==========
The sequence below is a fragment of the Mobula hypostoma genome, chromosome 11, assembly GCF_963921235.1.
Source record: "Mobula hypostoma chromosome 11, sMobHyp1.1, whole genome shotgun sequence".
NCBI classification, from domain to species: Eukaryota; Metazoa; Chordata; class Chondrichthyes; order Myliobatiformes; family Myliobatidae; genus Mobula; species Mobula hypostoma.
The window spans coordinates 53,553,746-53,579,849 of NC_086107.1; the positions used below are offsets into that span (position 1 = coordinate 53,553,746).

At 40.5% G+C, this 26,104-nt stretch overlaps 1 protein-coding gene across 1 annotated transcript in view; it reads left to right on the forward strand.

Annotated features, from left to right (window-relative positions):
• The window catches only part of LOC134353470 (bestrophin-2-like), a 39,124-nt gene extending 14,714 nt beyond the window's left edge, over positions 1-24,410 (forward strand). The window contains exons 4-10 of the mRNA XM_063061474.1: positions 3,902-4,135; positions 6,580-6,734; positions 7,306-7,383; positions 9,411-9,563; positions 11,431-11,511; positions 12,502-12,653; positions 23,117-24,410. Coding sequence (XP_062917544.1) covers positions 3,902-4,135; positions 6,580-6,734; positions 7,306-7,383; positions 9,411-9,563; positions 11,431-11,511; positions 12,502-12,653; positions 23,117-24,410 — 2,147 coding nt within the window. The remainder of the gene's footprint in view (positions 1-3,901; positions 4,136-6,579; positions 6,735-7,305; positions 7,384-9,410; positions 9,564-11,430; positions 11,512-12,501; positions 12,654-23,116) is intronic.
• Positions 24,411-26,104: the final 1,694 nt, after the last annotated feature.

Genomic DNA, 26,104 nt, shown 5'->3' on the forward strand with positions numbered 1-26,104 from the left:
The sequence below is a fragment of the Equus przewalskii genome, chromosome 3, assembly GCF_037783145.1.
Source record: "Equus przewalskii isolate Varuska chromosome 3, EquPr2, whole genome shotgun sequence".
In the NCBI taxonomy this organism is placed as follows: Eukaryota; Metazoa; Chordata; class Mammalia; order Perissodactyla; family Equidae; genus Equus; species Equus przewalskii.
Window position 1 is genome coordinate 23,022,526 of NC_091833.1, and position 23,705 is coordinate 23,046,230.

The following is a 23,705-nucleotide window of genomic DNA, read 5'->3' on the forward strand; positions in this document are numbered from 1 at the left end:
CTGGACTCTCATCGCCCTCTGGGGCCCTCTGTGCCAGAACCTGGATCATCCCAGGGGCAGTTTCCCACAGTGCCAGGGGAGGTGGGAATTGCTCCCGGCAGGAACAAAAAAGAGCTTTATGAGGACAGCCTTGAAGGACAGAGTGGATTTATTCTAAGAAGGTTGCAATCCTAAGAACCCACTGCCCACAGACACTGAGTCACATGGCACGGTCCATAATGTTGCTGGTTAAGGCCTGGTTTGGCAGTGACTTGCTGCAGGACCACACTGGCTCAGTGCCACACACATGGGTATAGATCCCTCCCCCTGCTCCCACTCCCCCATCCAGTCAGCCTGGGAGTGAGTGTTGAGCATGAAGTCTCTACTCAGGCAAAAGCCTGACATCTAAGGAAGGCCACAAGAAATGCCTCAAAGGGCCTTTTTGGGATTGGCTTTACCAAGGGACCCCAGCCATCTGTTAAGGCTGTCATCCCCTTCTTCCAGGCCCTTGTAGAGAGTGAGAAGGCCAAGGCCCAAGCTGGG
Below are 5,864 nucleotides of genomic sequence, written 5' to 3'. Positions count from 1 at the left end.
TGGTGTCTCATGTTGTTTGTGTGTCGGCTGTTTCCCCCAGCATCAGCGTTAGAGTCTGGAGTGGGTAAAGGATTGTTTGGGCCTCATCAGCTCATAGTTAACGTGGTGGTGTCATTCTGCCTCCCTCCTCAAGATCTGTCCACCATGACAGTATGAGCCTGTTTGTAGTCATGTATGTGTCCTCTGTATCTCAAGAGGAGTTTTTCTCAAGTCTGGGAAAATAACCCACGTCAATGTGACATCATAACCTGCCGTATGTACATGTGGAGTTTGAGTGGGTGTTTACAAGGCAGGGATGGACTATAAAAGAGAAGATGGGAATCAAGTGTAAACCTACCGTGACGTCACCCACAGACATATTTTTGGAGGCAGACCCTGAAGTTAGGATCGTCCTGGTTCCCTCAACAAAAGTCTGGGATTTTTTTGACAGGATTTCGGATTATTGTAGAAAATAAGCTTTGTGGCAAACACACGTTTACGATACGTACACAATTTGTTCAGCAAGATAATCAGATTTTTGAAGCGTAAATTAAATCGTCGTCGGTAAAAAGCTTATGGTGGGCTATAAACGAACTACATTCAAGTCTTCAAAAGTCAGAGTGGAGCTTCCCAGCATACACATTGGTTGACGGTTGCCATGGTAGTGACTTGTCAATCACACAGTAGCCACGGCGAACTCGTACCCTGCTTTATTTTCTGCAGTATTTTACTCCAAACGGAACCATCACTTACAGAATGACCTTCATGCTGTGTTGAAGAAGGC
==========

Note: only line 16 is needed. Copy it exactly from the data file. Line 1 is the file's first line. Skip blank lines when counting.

Below are 5,864 nucleotides of genomic sequence, written 5' to 3'. Positions count from 1 at the left end.